it is true that a pure switch does not have WAN port but only LAN port
yes
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Author Comment

by:CYBERWORLD
ID: 7031059
Thanks all...

i think lrmoore and steven are right. My device should be a route + switch

but mschect's illistration of a router is good.... thanks
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Expert Comment

by:mschech
ID: 7031807
yes, they are right.
What is commonly called a "cable router"
is usually a router,switch, and what we all forgot to mention, a firewall, in one box.

Most of them come pre-setup so any windows PCs
on your LAN side will be protected from the cable side.
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Expert Comment

by:rmreed
ID: 8294017

 Q: What is the difference between a Hub, Switch, and Router (#5456)  
 A: Hubs operate at ISO layer 1 - physical layer, Switches operates at ISO layer 2 - data link layer, and Routers operate at ISO layer 3 - network layer.


HUB When Ethernet was originally designed it used a single fat coax called a backbone. Individual hosts were physically connected to the backbone. This created a party line. Each host has to listen for the backbone to be idle before it started talking. It is possible more then one host will start talking at the same time, in that case the messages collide making them unintelligible. This condition is detected each transmitter stops talking and waits a variable interval before attempting to talk again. The Ethernet network is called a collision domain, since all devices must wait until the line is clear, and may inadvertently interfere with one another.

When Ethernet was modified to run over Unshielded Twisted Pair (UTP) Category rated wiring the original coax backbone was shrunk within the hub, called a collapsed backbone. Functionally a hub operates exactly as the old coax backbone. The ports on the hub provide a point-to-point connection to the Ethernet interface in each computer. With a hub each node must wait for the network to be idle and detect collisions between multiple nodes.

SWITCH As Ethernet networks grew in speed and size the party line nature was recognized as a performance limitation. Switches eliminate the collision domain and work much like the telephone switching system.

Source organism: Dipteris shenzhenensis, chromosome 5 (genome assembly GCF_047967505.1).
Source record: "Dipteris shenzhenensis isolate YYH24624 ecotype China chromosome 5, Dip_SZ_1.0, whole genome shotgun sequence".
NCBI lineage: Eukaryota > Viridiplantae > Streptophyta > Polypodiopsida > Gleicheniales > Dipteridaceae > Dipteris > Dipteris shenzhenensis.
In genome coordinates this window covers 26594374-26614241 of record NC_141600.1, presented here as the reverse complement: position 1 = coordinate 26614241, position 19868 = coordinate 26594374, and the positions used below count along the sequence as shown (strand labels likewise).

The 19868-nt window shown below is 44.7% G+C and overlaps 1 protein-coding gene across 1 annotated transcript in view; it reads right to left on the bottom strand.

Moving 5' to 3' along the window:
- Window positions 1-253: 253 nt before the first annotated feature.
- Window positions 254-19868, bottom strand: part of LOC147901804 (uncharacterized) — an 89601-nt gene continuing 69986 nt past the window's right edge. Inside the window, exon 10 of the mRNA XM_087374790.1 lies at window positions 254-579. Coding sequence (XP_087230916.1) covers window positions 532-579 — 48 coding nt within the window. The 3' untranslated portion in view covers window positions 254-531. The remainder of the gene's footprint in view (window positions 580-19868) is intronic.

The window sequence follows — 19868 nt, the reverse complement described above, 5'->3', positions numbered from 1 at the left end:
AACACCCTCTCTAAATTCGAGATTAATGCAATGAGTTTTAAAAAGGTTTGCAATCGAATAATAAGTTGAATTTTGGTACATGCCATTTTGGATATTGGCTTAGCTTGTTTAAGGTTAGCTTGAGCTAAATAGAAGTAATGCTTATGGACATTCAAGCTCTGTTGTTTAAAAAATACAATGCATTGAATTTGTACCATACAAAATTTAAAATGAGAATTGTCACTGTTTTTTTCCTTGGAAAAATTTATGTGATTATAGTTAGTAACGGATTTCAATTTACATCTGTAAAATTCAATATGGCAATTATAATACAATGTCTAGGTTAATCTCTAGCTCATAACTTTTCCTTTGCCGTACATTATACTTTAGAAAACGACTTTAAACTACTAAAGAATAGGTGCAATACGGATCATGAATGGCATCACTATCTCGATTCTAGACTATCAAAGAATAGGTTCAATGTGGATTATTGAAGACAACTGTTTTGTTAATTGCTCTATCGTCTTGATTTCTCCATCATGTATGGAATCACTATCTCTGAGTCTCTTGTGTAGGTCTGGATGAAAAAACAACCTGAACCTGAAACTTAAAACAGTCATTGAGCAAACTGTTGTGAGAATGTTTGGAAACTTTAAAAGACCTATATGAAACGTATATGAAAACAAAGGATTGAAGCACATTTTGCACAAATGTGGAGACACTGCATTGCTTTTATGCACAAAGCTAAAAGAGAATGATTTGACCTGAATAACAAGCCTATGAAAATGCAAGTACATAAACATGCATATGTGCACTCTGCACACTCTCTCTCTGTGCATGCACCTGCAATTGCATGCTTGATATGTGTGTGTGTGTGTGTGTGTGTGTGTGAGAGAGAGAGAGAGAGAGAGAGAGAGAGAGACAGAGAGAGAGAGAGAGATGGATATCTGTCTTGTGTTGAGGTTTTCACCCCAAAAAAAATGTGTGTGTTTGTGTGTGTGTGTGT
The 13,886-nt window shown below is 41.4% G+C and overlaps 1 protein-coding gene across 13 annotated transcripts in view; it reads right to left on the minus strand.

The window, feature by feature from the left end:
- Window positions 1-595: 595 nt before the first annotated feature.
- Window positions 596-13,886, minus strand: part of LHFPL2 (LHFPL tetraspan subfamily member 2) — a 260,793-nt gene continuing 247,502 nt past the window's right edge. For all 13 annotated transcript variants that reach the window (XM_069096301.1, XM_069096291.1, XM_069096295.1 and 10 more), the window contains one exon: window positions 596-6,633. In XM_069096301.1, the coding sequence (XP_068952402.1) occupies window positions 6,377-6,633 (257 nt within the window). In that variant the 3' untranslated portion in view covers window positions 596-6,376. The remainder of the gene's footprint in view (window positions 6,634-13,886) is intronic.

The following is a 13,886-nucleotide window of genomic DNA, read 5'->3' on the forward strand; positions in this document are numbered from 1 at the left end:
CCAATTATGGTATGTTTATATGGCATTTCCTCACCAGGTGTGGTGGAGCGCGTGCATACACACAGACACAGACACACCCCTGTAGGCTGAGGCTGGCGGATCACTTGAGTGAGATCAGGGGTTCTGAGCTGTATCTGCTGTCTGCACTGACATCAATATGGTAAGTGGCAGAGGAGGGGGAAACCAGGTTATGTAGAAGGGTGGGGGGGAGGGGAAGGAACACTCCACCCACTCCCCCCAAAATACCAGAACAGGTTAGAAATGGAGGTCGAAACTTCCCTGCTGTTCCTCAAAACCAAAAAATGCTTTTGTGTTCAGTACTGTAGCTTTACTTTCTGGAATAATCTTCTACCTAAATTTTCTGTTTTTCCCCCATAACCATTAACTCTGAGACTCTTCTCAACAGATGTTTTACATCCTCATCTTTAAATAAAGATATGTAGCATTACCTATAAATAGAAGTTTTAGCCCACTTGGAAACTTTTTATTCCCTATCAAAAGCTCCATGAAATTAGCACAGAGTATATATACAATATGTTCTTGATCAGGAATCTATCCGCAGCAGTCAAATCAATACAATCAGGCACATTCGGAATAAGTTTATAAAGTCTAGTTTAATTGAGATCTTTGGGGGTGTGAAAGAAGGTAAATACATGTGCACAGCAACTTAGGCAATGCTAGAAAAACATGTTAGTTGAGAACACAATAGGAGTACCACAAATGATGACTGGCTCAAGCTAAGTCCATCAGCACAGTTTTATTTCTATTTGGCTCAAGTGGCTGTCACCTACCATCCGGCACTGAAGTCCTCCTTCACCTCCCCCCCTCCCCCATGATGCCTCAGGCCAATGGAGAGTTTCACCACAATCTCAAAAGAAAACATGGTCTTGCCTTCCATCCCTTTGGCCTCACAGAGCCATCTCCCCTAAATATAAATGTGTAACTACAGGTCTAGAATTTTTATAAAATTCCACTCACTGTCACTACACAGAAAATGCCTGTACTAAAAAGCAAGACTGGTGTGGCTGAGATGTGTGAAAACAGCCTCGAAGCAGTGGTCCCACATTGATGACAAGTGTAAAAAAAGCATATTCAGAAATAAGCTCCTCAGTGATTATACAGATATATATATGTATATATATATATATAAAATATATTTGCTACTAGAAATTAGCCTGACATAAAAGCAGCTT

When an Ethernet packet arrives at the switch the destination MAC address is examined and the packet is switched to the proper port. Each Ethernet interface has a Media Access Controller (MAC) 48-bit address assigned by the hardware vendor. The switch remembers which MAC addresses are connected to each port. If the Switch does not know which port to use it floods the packet to all ports. When it gets a response it updates its internal MAC address table.

This means Port A can talk to C at the same time F is taking to B. This greatly increases overall performance even though it does not change the speed of individual connections. Because the collision domain is eliminated connections are able to use full duplex, hosts can transmit and receive at the same time improving performance even more.

ROUTER A router is used to interconnect multiple networks. The Internet is literally Internetwork -- a network of networks. Internet router’s work on IP addresses to determine how best to interconnect the sender to the destination. Because router’s work at the IP layer different physical networks can be interconnected, Ethernet, Token Ring, Sonet, even RS232 serial used for dialup can carry IP packets.

Routers intended for home use include Network Address Translation (NAT). This allows a single address assigned by the ISP to be shared by multiple hosts connected to the local network.